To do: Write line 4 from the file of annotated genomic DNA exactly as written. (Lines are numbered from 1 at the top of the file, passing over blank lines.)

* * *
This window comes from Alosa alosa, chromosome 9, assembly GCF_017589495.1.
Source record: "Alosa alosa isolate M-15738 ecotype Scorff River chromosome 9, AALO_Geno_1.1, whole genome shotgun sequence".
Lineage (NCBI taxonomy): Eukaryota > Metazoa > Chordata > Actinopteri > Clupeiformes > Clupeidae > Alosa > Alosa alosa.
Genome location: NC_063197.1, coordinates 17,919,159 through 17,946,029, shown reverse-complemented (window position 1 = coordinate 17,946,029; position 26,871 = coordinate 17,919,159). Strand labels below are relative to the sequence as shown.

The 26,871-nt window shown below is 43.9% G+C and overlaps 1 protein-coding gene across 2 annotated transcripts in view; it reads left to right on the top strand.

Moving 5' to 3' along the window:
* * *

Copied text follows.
Genome location: NC_063197.1, coordinates 17,919,159 through 17,946,029, shown reverse-complemented (window position 1 = coordinate 17,946,029; position 26,871 = coordinate 17,919,159). Strand labels below are relative to the sequence as shown.